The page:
a statesman, had always beon recog
nlzod likewise as a very crafty politi
cian. It was acclaimed an act ot emi
nent greatness on the part ot Dr.
Sun that lmpolled him to prefer Yuan
Sht Kal for tho presidency instead
ot himself, and at tho samo time it
was-mighty good politics. Sun, as
the founder ot the republic, would
havo had difficulty maintaining his
confidential relations with tho poo
plo had ha sccurod the offlco for
Americans, especially since .recog
nizing China, will hope for an early
solution of. tho present problem, but
scarcely cxpoct It until thore has
been, in due course, a succession In
authority, proving the permanency
of tho new institution.
Why Mr. Olney Declined.
Richard Olnoy basod his dccllna
tln of the British ambassadorship
on tho ground of advanced ago and
the insistent demands of prlvato busi
ness. Since then he has given ex
pression' to, pronounced views on the
subject of Panama canal tolls, de
claring that tho United States built
and owns tho canal and has a right
to mako such tdlls as it sees fit.
Perhaps Mr. Olnoy, truo to the In
stincts of a diplomat, did not take us
fully Into bis confidence in announc-J
Ing his reasons for declining tho ap
pointment to tho Court of St Jamos.
What an ombarrasslng thing it
would have beon for ProBldont Wil
son to commission as our ambassador
to Croat Britain, ono in snch sharp
and emphatic conflict with tho Brit
ish view on this paramount matter.
An$ yet, must we seek a represen
tative for London who is known
oither" to havo no doclslvo opinions
about Icanal tolls, or who coincides
with Johnny Bull's Ideas? This
raises a rather Interesting . question.
Ethnology and Finance.
Tho practical business man from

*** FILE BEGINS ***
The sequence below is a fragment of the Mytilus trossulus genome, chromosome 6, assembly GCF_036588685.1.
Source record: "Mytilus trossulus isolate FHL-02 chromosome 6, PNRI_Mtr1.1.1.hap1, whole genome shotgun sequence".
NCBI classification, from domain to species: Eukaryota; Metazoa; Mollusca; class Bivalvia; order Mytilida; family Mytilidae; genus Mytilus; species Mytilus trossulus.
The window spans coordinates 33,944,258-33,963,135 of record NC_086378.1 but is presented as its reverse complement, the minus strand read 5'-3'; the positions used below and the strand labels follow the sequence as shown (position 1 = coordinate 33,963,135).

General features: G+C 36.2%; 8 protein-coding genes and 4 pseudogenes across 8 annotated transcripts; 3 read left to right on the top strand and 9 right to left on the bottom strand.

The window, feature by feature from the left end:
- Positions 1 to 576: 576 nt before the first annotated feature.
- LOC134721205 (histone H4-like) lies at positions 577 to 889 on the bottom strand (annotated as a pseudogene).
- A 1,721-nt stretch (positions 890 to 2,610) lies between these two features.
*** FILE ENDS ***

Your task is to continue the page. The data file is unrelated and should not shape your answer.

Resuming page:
San Francisco now haa the floor In
this Callfornla-Japaneso controversy,
which 1b taking Secretary Bryan to
tho Pacific coast on a mission of
peace. Tho Ban Franciscans aro
thinking of their Panama-Pacific
exposition two years hence, and so
havo resolved against any antl-dllon
land law whatever at this tlmo. In
tho name of practical business, they
plead, at least; for postponement.
Porhaps they aro no moro in favor
of permitting Japanese to own land
than is tho stato administration,
which is promoting the agitation,
but California has survived this long
without such a law, and It might pull
through until after1 tho exposition,
thon take it up.
It is,' perhaps, not unnatural that
thls..vlqw should obtrude itself now,
for Japan has-already threatened
as, of course, it Would not to
patronlzo the exposition If such a
law were enacted. But the action
doos not serve to ennoble the princi
ple of the fight California is ondeavr
orlng to make, it is rather disap
pointing in Its effects. Even the
fodernl government, It appears, Is
not arguing against an antlallen
land law which is. not new In this
country -but tho method ot proce
dure. What it seoks to avoid is a
law so framed as necessarily to of
fend Japan because of Its discrimina
tion. Postponing action ot any kind
is not solving. the problem, which is
euro to oxist and rocur for solution
it not dlspoDod ot now.
Our democratic currency reform
ers at Washington are ' starting out
with a list of questions ,tp -bo. pro
pounded to bankers!-' and financial
experts. But why aBk. bankers, who
nro interested beneficiaries? Why
not go on the democratic 'theory of
tarftf-making that wilfully ignores
and dofles the advice ot tho oxperts?
"Lot theTpeople rulo" has been tho
democratic slogan ot two presiden
tial campaigns, but it is to be dis
tinctly understood that no voice of
tho people expressed through pri
maries will bo recognized as carrying
any obligation In tho appolntmentot
Governor Morehead says he "will
name a man for election commis
sioner for Omaha freo from entan
gling alliances with either ot the
democratlo factions. Can it be pos
sible he is going to name- a good re
publican for this job? v
Tho people ot Nebraska City who
aro loudly protesting against the
threatened referendum of tlfo appro
priation made by tho legislature to
build an armory seem' to think the
referendum is already .too workable.
Ty Cobb, the baso ball peon, seems
to have left those slavery-abolishing
congressmen to hold the Back while
he slides safely back to homo base at
a beggarly $13,000 a season.
A Wisconsin court holds a wlfo
has a right to maul the face ot an
other woman who flirts with her
husband. How about her right to
punch the faithless husband?
Omaha will entertain the National
Cleaners' and Dyers' association in
July, This is an association of men
who dye all the time, but are by no